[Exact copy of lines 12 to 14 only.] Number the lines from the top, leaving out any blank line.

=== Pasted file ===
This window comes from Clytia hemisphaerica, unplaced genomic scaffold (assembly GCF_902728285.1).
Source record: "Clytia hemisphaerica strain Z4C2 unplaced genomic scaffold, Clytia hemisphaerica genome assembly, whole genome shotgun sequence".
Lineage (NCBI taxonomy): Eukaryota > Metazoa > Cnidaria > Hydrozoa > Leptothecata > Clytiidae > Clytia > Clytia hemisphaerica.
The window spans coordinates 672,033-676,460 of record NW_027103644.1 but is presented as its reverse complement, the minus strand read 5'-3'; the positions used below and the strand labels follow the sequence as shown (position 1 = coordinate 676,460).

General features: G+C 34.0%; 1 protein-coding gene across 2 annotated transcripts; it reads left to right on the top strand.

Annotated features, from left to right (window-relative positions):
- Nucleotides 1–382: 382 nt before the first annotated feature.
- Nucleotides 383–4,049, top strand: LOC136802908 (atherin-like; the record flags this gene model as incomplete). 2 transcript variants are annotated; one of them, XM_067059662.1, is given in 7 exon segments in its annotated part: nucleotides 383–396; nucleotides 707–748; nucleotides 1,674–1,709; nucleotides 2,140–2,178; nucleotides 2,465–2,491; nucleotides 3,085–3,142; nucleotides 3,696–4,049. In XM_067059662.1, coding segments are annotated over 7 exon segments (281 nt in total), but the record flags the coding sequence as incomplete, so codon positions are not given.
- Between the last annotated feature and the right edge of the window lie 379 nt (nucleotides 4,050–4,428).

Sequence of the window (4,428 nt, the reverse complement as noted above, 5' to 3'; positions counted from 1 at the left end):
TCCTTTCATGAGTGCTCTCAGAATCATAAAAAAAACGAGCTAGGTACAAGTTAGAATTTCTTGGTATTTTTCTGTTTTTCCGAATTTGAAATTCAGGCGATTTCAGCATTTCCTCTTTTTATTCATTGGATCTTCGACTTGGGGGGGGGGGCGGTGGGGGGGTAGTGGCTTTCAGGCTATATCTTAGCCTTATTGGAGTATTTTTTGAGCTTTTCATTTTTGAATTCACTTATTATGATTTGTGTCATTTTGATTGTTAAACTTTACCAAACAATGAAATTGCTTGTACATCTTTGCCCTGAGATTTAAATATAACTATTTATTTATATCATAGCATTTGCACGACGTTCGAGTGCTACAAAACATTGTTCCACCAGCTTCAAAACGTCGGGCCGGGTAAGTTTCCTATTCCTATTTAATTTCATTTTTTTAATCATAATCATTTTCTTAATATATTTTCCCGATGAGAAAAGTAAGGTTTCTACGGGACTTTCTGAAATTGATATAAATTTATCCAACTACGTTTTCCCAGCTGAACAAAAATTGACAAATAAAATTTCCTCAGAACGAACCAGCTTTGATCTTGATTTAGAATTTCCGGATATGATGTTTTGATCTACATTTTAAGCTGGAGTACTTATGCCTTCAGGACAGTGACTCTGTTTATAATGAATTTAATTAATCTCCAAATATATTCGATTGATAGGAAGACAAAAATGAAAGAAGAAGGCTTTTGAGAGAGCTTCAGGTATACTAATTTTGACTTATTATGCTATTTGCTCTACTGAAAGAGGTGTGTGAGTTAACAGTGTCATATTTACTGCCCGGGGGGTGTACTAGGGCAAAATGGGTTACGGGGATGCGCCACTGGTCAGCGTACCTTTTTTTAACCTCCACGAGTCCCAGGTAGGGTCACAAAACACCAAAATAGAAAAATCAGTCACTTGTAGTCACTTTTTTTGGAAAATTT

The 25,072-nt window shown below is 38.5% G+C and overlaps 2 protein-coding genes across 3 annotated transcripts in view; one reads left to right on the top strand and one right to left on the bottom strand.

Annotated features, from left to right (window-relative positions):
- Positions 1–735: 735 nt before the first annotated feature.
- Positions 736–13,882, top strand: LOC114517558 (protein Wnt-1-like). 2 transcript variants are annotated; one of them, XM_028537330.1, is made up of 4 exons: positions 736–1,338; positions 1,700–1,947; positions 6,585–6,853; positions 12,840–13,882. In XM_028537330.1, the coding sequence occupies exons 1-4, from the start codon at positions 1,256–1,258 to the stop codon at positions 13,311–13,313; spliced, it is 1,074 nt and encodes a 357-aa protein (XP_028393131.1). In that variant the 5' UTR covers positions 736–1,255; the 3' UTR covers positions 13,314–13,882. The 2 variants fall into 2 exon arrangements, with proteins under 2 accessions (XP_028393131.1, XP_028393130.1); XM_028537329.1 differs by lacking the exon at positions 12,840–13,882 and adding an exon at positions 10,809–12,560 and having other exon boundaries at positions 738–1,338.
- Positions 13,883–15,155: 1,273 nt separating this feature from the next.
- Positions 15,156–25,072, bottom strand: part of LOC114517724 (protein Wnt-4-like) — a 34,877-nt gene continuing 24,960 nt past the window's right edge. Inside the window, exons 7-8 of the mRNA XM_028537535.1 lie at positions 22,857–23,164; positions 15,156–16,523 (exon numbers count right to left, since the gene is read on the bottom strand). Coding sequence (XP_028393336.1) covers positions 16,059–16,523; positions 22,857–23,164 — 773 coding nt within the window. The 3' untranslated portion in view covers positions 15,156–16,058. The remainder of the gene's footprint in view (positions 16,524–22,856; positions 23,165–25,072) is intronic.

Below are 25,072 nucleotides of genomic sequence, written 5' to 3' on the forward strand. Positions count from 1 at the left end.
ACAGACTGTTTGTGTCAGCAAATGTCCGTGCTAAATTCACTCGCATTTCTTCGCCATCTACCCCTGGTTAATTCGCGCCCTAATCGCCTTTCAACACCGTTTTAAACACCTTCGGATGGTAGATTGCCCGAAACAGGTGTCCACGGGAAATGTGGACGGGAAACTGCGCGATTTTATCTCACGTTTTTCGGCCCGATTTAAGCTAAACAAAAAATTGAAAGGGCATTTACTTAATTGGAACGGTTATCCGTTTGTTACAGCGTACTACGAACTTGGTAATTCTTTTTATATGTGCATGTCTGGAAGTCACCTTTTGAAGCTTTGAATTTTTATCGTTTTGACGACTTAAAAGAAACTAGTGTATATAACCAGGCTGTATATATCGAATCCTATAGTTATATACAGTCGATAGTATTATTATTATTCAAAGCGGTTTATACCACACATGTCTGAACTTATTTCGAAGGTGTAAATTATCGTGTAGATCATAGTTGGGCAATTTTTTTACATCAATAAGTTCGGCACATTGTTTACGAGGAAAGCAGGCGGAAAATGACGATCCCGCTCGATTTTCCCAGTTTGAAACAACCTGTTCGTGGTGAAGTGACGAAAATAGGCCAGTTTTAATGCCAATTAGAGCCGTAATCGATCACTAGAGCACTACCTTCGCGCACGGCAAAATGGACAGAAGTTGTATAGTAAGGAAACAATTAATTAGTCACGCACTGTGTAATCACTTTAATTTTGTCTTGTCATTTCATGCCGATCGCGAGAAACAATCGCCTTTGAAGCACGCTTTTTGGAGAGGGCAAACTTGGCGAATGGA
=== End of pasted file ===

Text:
The 25,072-nt window shown below is 38.5% G+C and overlaps 2 protein-coding genes across 3 annotated transcripts in view; one reads left to right on the top strand and one right to left on the bottom strand.

Annotated features, from left to right (window-relative positions):
- Positions 1–735: 735 nt before the first annotated feature.